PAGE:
Developing a Secure Workplace
Learn to develop a secure workplace by looking at the environmental, procedural and personal dynamic that lead to workplace violence. The whole continuum along the workplace violence scale will begin with a discussion on active shooter response protocols to increase chances of survival in case of an event.
Threat assessment protocols will be reviewed to help management assess a particular risk and implement a range of security measures while an overall review of policies, technology controls and worker attitudes will determine the organization’s preparedness. In addition, participants will learn techniques on the de-escalation of hostile behavior and how to address domestic violence in the workplace.
Risk Assessment for Your Organization
Workplace violence takes many forms. How does your organization assess the risk?
The importance of culture
While national and global statistics show larger trends in workplace violence, the threat and concerns for individual organizations in specific industries will vary.
To assess the risk of workplace violence, best practice calls for audits of previous incidents and a review of the facility, technology, policies and procedures.
Ultimately, the risk and prevention of workplace violence comes down to the culture of the organization and the people within it, because that is where these issues tend to arise.
Stranger Violence and Domestic Violence
Violence in the workplace can originate both internally and externally.
Types of workplace violence
The OSHA division of the California Department of Labor developed a typology of workplace violence that defines different kinds of violence based on the subject’s relationship to the workplace.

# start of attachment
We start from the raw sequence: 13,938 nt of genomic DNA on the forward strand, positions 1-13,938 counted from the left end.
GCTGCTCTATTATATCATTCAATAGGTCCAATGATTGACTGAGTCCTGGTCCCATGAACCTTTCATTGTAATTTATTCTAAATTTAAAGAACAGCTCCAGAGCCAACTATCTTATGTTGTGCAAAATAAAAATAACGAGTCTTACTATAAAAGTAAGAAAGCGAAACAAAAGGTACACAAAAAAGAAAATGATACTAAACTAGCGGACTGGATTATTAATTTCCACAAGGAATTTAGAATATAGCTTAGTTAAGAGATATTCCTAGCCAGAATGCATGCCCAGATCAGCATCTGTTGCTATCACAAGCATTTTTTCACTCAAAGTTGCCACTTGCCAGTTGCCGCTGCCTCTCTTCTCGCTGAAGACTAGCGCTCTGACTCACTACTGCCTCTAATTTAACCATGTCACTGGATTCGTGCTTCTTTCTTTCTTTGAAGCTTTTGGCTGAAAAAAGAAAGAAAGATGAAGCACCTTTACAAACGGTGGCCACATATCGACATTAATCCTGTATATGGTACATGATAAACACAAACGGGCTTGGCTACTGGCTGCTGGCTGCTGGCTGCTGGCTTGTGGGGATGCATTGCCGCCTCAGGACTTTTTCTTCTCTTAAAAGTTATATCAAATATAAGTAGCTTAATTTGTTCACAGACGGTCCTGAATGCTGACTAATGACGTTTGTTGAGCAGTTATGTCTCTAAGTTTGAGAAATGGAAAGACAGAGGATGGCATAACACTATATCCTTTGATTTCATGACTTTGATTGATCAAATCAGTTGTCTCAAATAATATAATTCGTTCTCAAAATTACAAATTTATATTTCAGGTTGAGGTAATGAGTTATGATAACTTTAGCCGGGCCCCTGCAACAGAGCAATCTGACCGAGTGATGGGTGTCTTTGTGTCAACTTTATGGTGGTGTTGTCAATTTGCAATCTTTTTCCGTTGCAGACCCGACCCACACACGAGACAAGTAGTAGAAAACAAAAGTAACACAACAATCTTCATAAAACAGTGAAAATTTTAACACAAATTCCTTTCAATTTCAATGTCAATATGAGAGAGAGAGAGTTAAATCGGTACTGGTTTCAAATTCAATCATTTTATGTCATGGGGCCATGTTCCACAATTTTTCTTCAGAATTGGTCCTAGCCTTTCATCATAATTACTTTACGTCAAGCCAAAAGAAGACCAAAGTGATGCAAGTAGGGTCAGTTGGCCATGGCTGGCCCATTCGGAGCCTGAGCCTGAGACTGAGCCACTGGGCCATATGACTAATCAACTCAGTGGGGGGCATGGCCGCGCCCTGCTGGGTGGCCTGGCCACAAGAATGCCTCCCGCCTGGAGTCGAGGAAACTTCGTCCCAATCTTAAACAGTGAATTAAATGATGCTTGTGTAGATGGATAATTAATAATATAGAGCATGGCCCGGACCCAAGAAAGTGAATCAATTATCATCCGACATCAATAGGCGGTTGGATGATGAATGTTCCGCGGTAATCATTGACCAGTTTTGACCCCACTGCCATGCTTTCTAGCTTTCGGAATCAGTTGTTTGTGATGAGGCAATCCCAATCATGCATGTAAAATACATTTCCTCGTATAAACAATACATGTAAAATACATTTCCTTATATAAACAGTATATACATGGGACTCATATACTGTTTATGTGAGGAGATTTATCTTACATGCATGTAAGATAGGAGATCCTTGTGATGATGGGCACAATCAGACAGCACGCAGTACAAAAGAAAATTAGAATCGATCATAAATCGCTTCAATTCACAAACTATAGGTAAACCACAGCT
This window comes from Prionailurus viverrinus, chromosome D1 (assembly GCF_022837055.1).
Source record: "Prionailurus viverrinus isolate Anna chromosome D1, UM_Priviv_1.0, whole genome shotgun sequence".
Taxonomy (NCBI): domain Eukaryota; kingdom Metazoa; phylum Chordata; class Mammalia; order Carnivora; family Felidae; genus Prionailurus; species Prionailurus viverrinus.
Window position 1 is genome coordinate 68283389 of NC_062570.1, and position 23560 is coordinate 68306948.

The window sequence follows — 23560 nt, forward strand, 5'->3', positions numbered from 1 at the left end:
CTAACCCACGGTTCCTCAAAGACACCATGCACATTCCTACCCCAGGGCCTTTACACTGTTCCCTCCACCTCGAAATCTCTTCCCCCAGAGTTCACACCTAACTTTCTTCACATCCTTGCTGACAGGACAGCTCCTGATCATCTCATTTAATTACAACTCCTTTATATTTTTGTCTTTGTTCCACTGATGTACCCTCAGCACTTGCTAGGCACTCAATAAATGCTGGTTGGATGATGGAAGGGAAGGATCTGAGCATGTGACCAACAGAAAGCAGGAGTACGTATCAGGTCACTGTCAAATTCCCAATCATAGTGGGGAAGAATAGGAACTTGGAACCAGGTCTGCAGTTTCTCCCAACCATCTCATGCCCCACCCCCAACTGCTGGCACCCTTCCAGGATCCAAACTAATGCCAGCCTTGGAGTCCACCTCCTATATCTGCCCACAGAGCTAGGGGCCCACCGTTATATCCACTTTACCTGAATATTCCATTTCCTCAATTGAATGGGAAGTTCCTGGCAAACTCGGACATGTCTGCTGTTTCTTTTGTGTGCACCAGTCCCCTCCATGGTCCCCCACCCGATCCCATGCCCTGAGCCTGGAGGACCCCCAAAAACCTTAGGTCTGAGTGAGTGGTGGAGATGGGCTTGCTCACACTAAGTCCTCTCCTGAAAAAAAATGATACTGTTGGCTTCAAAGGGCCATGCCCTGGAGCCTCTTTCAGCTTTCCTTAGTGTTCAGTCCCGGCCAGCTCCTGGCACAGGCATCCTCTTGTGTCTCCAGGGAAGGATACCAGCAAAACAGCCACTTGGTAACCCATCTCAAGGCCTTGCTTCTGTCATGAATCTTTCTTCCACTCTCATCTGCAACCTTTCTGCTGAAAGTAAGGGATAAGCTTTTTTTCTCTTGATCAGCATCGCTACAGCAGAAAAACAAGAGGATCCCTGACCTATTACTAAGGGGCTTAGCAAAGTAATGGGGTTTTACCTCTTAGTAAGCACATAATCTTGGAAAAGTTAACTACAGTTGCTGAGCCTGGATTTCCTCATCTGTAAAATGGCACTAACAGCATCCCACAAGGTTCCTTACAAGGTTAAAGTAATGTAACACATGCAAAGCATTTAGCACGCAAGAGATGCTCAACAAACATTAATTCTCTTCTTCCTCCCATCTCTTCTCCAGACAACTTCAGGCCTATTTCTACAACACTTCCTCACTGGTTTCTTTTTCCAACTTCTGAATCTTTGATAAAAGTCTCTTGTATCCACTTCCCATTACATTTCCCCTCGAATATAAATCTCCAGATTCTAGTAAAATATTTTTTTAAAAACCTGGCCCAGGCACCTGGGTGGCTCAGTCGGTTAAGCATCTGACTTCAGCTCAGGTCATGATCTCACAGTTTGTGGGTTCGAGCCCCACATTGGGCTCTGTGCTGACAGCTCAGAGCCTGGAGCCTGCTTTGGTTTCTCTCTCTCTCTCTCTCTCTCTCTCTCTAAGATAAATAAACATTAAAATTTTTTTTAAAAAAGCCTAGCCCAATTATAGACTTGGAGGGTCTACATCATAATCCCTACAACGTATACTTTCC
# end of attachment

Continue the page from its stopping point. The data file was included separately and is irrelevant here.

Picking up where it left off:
The first type is violence by a stranger – this external type of workplace violence is perpetrated by someone who does not work at the location.
Another type of workplace violence that arises quite often is domestic violence, which often spills over from the personal sphere.
Violence by Clients and Coworkers
Inside the workplace, violence may come from customers, clients, or even colleagues.
Internal sources of violence
Customer and client violence is one of the major concerns in emergency rooms, mental health facilities, and residential facilities. In these situations, the person receiving the service lashes out against the provider.
Coworker violence is the type that most people think about when they hear the phrase ‘workplace violence. This includes both current and former employees.
Intentional Trauma and Injury
Workplace violence can be described based on the people doing it or based on the nature of the behavior.
The public health world defines violence as ‘intentional trauma’.
Under this framework, workplace violence can be classified according to the nature of the behavior, such as threats, simple assault, damage to property, vandalism, embezzlement, and homicide.
Which of these types of workplace violence is most important to you and your organization?